The IPCC does not do PR, but maybe it would be good to try to come up with some talking points ourselves to avoid really bad ones popping up instead; journalists can still come up with their own, but it would be good to have a back stop (hopefully that word is not burned).

  27. Victor,

    The IPCC does not do PR, but maybe it would be good to try to come up with some talking points ourselves to avoid really bad ones popping up instead; journalists can still come up with their own, but it would be good to have a back stop (hopefully that word is not burned).

    Interesting idea. Maybe there is some merit in trying to develop some talking point that have the potential to be sticky, but that are at least consistent with the evidence.

  28. Another issue is that the 12 years is simply based on how much longer we can keep emitting at the current rate until we’ve used up the estimated carbon budget that would give us a reasonable chance of keeping warming below 1.5°C.

    That is what I had expected reading the headlines, but like I wrote above the press articles did not offer that justification (nor any other).

    The IPCC report does have estimates of how big the remaining carbon budget is compared to current annual emissions. Scientist can make such a simple question complicated and they offer a range of values; 12 years is the right ball park, but that exact number is not in the report. So then the journalists would have made it up.

    My best guess is that journalists started with the 12 year talking point because the report mentions that it is *likely* that we will cross the 1.5°C between 2030 and 2052. 2030 being 12 years in the future.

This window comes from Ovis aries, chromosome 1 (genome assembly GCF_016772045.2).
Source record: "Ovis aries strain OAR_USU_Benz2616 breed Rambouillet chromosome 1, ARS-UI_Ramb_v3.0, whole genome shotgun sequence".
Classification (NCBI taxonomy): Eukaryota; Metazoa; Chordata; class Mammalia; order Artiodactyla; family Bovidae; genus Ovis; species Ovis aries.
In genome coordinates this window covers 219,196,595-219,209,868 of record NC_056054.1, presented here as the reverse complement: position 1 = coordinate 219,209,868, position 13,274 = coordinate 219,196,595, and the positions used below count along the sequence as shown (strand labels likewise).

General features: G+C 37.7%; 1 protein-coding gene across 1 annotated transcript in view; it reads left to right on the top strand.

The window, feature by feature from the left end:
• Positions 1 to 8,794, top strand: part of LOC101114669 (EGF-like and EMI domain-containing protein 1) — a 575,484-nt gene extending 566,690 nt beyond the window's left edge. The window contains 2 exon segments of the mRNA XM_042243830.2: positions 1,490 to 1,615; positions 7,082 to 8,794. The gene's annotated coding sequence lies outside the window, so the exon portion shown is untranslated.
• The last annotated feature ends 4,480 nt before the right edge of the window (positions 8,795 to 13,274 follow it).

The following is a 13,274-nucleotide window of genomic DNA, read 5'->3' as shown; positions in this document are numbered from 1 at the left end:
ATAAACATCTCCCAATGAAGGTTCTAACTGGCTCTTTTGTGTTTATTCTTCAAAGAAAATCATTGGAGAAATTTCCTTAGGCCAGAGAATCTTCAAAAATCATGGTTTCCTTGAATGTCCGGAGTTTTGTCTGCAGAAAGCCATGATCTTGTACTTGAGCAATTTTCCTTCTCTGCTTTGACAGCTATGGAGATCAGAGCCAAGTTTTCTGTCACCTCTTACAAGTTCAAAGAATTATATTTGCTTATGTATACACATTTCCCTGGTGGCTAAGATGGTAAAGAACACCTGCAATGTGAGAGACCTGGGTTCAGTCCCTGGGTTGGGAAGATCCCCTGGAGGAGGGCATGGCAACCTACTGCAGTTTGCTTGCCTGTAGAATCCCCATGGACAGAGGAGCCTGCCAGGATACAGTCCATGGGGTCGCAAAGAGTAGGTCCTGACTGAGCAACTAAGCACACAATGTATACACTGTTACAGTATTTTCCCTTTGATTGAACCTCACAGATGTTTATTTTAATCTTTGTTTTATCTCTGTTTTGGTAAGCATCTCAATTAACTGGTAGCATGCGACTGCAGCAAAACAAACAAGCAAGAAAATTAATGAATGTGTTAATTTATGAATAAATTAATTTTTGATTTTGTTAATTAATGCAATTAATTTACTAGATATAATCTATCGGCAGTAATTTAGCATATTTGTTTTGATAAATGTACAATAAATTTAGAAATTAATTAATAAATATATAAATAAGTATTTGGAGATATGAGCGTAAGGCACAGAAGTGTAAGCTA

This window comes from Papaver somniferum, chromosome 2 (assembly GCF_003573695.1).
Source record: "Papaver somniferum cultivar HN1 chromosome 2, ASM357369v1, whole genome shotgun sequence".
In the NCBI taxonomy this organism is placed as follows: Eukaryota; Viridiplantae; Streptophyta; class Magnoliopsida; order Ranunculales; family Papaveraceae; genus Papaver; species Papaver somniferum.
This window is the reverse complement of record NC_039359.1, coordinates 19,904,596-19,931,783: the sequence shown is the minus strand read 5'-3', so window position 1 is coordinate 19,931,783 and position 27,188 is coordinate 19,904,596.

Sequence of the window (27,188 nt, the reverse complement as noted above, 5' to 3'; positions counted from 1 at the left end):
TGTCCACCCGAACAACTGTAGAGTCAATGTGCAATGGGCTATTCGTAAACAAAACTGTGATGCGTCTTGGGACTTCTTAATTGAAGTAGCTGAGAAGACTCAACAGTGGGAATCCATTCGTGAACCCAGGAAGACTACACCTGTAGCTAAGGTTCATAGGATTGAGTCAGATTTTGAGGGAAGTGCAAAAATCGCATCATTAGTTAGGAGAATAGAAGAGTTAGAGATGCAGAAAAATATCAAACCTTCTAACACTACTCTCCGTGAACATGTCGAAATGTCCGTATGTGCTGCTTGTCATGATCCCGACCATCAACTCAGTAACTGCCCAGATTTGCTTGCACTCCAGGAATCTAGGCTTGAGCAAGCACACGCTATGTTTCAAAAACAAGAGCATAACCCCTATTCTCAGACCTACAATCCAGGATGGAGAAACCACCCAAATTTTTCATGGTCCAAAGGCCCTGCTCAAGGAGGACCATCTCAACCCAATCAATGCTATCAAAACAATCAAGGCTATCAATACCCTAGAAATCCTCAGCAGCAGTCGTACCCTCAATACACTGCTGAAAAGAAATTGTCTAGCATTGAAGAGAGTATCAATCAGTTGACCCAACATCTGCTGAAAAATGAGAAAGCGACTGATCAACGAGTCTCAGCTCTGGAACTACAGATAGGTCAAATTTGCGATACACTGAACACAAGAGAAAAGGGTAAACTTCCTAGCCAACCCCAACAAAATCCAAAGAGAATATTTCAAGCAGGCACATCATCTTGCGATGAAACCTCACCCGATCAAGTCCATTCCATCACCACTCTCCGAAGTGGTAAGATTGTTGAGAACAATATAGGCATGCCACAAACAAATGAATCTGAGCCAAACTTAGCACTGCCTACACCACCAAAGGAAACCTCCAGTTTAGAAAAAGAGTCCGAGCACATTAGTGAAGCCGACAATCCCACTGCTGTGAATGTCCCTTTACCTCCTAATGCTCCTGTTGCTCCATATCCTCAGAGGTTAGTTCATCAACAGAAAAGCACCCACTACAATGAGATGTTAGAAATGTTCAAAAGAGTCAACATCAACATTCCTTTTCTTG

https://variable-variability.blogspot.com/2018/12/no-we-do-not-have-only-12-years-to-stop-climate-change.html

    That way the number at least has some justification, but …
    1) The range of 2030 to 2052 is *likely*, a *very likely* range would have been wider.
    2) It makes no sense to take the first year of the range, if you want to simplify, please use the mean (that I have to say this).
    3) Crossing the 1.5°C once is not the relevant metric, we are talking about 1.5°C long-term warming, not about the weather noise.
    4) While I would very much love to stay below this level, we do not crash into a wall when we cross it, there is not a sudden catastrophe while before everything was fine.

Leave a Reply

Fill in your details below or click an icon to log in:

WordPress.com Logo

You are commenting using your WordPress.com account. Log Out /  Change )

Google photo

You are commenting using your Google account. Log Out /  Change )

Twitter picture

You are commenting using your Twitter account. Log Out /  Change )

Facebook photo

You are commenting using your Facebook account. Log Out /  Change )

Connecting to %s

This site uses Akismet to reduce spam. Learn how your comment data is processed.